Whatever the reason for that express provision, it is clear that there was no requirement for the respondents in this matter to prove anything and the learned judge cannot be faulted for seeking satisfactory evidence from the appellant to support the averment made in its pleadings. We may observe that in the new Act there is no provision similar to section 116. On the contrary, section 110 of the new Act appears to have reversed the burden of proof but only where the subject matter involves a process for obtaining a product.
As correctly observed by the learned judge, the appellant did not prove when the breach of its patent occurred. The pleading is that it was during the pendency of registration of the patent . The evidence is that the first application to KIPO was made on 4th September 1997 and was acknowledged on 7th November 1997. There is no averment or evidence that the application was publicised to the world in any way and apparently there was no requirement under the Act that it should be. As we shall shortly see, that anomaly has now been rectified in the new Act. The first letters written to Rentokil and Kentainers were dated 11th December 1998 informing them about the application to KIPO and asserting that the two were manufacturing a similar product. Their reaction, in the pleadings affidavits and oral evidence which the superior court accepted was that their product, the sanitact bin was in the market long before the appellant made its application. There were at least eight agreements between Rentokil and various entities for supply of the bins which predate the appellant’s application for patent. It was also evident that the technology Rentokil borrowed from the Malaysian design was in existence since 1994. In the absence of specific evidence on the date of entry of the product into the market, we have no reason to depart from the finding by the superior court that the respondent’s product was indeed in the market long before the application made in September 1997. So was the appellant’s product. In the agreements exhibited by the appellant, there are at least four agreements that predate its application for a patent going back to March 1997. The appellant was marketing the goods without any protection and we say with the superior court that it did so at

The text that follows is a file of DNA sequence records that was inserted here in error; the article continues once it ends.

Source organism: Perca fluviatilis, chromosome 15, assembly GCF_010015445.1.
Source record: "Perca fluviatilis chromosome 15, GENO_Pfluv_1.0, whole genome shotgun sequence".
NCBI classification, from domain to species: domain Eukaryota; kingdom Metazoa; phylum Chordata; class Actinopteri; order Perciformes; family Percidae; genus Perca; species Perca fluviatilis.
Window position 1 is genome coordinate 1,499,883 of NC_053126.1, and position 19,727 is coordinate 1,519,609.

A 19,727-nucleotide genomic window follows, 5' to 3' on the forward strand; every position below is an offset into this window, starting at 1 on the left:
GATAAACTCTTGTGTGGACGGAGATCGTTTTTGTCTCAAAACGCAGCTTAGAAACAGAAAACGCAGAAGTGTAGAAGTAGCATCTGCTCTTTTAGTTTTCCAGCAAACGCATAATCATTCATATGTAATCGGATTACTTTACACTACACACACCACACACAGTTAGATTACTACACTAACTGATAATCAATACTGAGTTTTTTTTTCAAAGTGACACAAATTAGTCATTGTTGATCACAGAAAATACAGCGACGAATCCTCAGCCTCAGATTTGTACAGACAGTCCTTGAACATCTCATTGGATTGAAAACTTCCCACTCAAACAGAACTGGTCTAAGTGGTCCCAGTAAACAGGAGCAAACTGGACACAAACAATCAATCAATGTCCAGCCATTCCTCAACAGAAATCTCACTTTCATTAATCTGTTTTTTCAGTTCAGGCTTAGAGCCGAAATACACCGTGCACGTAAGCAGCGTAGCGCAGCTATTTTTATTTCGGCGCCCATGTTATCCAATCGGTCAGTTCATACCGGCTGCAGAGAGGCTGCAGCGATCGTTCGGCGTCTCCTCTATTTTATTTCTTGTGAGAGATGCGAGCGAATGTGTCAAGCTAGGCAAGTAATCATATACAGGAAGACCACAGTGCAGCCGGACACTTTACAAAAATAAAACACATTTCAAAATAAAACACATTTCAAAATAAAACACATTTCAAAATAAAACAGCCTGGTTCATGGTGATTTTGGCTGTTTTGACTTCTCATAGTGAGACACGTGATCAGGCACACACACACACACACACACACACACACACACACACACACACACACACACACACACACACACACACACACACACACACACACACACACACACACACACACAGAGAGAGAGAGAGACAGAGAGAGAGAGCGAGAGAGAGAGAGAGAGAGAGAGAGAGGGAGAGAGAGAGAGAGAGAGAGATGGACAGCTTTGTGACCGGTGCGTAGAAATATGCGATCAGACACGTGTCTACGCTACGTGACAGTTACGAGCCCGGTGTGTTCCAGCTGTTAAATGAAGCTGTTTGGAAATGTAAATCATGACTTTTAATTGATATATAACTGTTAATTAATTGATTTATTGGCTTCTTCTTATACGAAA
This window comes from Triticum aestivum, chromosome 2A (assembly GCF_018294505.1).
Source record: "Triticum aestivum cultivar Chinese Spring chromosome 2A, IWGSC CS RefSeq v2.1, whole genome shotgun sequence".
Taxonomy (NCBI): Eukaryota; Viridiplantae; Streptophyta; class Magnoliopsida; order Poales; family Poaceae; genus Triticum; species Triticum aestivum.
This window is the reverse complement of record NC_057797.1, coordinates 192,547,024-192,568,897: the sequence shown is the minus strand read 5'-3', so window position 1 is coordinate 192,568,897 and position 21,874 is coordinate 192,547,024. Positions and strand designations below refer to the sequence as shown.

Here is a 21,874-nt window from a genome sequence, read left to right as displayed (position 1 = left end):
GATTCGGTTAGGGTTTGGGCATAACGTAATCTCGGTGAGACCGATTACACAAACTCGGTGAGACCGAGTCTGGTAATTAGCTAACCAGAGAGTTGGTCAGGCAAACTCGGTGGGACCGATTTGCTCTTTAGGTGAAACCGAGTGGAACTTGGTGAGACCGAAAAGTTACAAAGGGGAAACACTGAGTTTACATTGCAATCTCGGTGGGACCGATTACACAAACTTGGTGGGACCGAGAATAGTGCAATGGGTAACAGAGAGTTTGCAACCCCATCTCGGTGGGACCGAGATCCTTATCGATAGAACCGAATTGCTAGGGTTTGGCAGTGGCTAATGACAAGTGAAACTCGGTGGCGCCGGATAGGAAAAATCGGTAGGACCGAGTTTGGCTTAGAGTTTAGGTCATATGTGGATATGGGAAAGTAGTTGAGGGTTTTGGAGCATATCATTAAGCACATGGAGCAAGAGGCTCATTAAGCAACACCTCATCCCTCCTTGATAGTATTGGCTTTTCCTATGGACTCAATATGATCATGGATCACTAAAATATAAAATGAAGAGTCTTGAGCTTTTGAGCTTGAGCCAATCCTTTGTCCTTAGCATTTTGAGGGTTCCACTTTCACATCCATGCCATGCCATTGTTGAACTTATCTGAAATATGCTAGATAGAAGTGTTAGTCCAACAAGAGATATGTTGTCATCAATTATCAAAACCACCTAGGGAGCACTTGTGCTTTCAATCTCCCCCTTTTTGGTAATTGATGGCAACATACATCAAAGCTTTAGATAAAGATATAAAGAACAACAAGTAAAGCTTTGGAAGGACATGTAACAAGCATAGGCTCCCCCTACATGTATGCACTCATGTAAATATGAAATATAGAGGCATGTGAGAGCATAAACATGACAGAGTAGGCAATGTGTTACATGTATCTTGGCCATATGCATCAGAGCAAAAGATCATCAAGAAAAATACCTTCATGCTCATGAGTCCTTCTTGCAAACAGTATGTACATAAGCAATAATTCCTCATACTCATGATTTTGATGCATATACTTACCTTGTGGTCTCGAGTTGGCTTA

its own peril. No infringement could be pleaded at that period in time.
The application made to KIPO in September 1997 and acknowledged in November that year was the last the appellant heard about the matter. There is no evidence, and it is admitted, that KIPO had not granted any patent before the suit was determined. Could it be said that by dint of section 35 of the Act there was protection of a patent when none was granted four years after the application or not granted at all? We think it would be a strained construction of the section to so find, and we reject the contention that the unpublicised application made to KIPO was sufficient to protect the appellant. The section in our view affords protection to the owner of a patent after grant. Consequently there could not have been an infringement of a patent at that period in time either.